Writers are not immune to this, especially not budding ones, and it’s important that, when faced with rejection, we celebrate our achievements. If you’re one of the lucky ones that receive feedback on your submission, then cherish this rare gift and focus on any constructive comments that can improve your work.

If, however, you’re like me and are left with a polite email, you’ll need to get a little more creative. I decided not to celebrate the rejection itself but the act of submitting my work for the first time, along with writing my first synopsis and log lines. Those are big steps and big steps mean one thing in my books: Japanese food. Lots of it. And, should I ever find myself staring down at another rejection email (likely), at least I know that I’ll have a delicious dinner to look forward to!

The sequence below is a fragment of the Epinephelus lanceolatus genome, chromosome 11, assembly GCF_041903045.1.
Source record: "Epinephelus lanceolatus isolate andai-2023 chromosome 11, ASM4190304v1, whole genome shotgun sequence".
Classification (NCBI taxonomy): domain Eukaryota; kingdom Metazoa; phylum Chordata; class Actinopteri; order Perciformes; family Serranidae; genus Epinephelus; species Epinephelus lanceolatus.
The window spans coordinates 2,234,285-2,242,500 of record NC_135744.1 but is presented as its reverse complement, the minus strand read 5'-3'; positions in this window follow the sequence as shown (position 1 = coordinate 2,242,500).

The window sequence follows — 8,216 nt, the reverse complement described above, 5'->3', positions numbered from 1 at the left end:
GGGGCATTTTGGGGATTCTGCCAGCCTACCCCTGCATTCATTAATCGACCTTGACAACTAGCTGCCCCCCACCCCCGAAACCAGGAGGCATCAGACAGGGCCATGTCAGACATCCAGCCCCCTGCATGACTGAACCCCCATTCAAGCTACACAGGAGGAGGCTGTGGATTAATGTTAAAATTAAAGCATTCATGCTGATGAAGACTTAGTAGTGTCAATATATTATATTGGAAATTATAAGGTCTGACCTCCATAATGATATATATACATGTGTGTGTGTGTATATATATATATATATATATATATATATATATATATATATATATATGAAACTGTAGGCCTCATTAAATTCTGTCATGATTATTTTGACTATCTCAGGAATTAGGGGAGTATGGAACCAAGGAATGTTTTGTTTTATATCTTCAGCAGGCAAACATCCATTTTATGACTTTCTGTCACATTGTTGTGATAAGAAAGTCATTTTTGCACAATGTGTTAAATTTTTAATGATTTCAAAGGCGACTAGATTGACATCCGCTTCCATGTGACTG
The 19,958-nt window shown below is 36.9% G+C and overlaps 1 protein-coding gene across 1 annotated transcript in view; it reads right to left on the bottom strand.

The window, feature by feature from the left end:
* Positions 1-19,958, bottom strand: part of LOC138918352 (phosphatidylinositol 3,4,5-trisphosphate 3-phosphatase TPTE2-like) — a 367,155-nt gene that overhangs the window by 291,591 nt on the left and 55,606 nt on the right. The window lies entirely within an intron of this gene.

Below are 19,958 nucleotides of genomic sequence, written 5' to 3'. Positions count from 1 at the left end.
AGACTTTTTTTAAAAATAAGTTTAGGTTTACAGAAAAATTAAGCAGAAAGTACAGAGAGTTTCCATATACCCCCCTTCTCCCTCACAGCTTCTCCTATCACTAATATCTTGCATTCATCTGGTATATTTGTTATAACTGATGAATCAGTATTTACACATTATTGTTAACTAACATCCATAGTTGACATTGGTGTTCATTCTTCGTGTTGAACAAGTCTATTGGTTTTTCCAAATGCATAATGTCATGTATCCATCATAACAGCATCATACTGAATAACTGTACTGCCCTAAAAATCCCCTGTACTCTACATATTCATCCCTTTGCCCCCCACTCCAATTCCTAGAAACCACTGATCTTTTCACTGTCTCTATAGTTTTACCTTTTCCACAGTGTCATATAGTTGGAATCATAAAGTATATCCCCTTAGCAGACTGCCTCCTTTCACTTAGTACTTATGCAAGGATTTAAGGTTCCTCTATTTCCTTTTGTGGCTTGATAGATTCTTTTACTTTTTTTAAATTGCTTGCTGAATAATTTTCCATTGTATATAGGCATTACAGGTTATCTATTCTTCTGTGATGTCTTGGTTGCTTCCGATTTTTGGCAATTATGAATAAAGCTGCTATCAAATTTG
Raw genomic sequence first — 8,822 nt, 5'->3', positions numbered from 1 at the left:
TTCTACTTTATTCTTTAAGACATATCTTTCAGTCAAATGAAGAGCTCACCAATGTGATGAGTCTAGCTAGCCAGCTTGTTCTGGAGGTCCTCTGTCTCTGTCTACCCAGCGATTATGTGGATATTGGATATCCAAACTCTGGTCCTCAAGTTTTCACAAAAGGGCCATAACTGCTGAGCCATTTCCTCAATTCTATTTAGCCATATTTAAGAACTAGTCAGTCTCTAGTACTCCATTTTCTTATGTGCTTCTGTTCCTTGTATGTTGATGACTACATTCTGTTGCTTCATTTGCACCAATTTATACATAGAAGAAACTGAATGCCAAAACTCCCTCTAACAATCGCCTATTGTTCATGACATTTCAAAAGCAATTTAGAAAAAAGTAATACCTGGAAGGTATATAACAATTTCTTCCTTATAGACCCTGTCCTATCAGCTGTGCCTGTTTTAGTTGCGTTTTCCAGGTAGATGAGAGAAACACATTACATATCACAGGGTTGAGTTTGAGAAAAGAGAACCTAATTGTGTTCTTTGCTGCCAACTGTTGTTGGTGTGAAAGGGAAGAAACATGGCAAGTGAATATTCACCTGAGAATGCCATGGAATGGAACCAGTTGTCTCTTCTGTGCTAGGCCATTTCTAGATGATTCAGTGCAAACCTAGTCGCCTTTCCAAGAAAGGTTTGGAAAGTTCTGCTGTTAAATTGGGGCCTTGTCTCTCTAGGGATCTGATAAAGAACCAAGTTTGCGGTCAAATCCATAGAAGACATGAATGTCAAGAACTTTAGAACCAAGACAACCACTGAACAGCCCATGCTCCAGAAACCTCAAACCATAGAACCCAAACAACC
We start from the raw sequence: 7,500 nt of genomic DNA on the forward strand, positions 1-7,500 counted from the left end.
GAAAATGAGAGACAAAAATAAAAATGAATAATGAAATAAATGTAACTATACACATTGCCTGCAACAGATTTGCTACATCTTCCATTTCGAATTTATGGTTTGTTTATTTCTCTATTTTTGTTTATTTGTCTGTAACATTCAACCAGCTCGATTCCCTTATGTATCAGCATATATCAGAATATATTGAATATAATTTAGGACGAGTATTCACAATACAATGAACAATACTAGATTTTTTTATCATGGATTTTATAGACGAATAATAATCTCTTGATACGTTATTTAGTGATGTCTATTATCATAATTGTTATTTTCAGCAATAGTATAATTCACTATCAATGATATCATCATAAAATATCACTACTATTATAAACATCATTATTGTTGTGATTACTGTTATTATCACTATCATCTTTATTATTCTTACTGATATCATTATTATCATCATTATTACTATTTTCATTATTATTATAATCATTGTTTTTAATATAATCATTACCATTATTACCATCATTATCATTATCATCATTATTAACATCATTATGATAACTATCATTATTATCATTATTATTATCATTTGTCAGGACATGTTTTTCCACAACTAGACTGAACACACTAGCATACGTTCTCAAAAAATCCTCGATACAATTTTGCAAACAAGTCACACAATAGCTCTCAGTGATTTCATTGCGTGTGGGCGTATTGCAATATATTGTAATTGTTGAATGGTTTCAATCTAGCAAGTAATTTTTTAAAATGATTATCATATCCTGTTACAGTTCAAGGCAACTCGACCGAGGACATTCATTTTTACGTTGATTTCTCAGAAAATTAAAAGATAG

And finally…

6. Remember that Rejection Is Not Failure.

Rejection may be enviable for most of us, but failure is not. A rejection is not a failure. Even failure isn’t a failure. It simply means that you — and your work — have room to grow and things to learn and, really, isn’t that a fantastic thing?

If you’re writing is boring, you can learn to vary your grammar. If your characters fall flat, you can learn more about them. If your genre isn’t selling, you can learn to write something new. You can push those boundaries.

A rejected story does not mean that you fail as a writer. It doesn’t mean that I have failed. I am a writer because I love to write, not because I have two dozen publications behind my name. As much as my brain tried to tell me that rejection meant that I have failed, it was wrong.

So, go ahead: try. Get rejected. Fail, if you need to. Change your path. Learn from it. Come back better.

Just never stop writing.

All images © 2014–2020 to MK Photography. https://www.flickr.com/gp/isis375/3nqg25